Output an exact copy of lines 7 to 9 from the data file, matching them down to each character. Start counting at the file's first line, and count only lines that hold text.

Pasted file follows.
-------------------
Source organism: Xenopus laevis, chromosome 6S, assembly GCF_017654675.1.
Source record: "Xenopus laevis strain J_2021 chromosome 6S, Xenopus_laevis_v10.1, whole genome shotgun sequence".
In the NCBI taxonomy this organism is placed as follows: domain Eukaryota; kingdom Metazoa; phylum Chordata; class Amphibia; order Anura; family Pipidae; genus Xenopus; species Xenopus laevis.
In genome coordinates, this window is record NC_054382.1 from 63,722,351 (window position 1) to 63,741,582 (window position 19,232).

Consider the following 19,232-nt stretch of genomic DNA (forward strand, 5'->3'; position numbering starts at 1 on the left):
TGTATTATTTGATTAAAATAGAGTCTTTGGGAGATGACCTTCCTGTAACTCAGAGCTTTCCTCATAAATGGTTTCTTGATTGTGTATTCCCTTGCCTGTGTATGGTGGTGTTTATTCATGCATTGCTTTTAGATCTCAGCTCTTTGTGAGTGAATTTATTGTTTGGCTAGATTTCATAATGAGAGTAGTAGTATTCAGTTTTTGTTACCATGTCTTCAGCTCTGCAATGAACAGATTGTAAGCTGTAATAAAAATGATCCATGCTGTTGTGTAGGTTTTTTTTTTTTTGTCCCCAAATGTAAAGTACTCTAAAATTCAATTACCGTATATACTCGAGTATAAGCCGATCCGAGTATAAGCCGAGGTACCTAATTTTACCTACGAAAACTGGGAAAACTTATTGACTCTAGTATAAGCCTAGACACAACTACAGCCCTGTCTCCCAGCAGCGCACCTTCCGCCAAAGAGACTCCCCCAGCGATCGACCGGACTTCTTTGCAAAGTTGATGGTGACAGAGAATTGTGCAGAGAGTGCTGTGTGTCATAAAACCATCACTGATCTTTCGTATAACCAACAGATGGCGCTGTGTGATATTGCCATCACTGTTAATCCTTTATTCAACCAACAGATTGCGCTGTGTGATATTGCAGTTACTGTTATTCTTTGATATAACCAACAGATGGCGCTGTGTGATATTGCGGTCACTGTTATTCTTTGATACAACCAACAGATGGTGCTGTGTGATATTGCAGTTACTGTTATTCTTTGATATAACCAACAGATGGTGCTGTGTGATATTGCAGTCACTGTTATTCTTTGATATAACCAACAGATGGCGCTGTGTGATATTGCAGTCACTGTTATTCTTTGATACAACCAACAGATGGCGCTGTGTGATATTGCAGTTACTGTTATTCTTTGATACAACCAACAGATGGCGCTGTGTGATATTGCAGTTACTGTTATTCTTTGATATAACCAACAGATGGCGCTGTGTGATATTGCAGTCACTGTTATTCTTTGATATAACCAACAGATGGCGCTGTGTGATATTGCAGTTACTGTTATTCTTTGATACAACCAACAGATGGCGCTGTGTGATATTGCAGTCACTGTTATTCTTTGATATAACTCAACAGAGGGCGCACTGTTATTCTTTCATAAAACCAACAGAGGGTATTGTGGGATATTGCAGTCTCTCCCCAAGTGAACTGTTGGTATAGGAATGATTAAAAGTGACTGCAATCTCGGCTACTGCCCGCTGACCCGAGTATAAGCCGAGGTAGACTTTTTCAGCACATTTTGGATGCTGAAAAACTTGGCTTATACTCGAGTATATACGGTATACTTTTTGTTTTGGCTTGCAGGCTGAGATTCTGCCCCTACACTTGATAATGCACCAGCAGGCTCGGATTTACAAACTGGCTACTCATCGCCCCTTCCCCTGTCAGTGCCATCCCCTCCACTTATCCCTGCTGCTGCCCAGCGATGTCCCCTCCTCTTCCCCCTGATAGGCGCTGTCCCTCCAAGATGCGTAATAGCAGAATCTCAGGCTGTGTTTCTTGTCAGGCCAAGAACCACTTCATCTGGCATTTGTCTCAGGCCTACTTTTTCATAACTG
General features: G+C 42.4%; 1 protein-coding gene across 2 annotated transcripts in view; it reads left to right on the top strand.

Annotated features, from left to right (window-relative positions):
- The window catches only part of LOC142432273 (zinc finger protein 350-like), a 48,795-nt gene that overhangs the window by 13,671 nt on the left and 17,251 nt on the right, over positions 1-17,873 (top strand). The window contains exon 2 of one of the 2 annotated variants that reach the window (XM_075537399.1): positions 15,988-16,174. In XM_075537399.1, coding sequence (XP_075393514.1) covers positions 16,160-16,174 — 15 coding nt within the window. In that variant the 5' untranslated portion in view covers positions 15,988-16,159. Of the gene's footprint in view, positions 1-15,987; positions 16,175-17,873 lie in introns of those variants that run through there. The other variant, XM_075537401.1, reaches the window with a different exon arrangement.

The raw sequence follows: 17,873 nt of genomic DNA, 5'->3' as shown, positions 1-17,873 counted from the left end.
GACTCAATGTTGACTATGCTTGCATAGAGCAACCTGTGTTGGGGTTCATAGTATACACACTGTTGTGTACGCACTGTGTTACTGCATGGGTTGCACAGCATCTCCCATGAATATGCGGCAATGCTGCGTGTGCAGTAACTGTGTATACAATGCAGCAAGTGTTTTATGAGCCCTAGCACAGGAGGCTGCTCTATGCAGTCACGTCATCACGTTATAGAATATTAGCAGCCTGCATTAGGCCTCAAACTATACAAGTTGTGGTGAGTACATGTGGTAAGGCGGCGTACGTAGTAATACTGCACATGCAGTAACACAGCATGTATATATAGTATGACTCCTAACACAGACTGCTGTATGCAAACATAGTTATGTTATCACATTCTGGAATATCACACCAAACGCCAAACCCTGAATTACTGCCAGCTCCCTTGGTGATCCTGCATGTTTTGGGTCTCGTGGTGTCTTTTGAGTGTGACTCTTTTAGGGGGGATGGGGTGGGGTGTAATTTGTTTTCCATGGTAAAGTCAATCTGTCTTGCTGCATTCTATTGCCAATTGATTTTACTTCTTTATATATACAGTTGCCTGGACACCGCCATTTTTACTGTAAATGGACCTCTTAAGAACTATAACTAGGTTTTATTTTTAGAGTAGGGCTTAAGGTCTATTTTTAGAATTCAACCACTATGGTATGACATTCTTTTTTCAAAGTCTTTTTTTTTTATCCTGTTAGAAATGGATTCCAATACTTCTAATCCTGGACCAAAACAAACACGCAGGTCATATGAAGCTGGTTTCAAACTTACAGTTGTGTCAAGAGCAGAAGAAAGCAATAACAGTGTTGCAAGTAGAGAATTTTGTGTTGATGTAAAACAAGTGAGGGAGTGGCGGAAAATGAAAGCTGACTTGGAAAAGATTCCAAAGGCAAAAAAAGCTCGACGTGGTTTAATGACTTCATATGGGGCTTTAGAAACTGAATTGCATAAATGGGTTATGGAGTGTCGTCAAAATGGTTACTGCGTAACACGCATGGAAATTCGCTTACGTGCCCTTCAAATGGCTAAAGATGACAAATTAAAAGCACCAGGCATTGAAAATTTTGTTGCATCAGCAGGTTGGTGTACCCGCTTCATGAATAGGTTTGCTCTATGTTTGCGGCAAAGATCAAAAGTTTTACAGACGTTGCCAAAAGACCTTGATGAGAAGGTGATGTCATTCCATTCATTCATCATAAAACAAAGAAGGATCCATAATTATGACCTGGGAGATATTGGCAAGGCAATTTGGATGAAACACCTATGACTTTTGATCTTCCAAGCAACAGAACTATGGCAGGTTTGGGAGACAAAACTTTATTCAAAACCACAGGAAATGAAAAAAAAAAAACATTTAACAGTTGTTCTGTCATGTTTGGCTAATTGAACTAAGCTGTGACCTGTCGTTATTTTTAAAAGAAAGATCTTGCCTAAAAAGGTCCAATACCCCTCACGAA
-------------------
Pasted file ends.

General features: G+C 42.4%; 1 protein-coding gene across 2 annotated transcripts in view; it reads left to right on the top strand.

Annotated features, from left to right (window-relative positions):
- The window catches only part of LOC142432273 (zinc finger protein 350-like), a 48,795-nt gene that overhangs the window by 13,671 nt on the left and 17,251 nt on the right, over positions 1-17,873 (top strand). The window contains exon 2 of one of the 2 annotated variants that reach the window (XM_075537399.1): positions 15,988-16,174. In XM_075537399.1, coding sequence (XP_075393514.1) covers positions 16,160-16,174 — 15 coding nt within the window. In that variant the 5' untranslated portion in view covers positions 15,988-16,159. Of the gene's footprint in view, positions 1-15,987; positions 16,175-17,873 lie in introns of those variants that run through there. The other variant, XM_075537401.1, reaches the window with a different exon arrangement.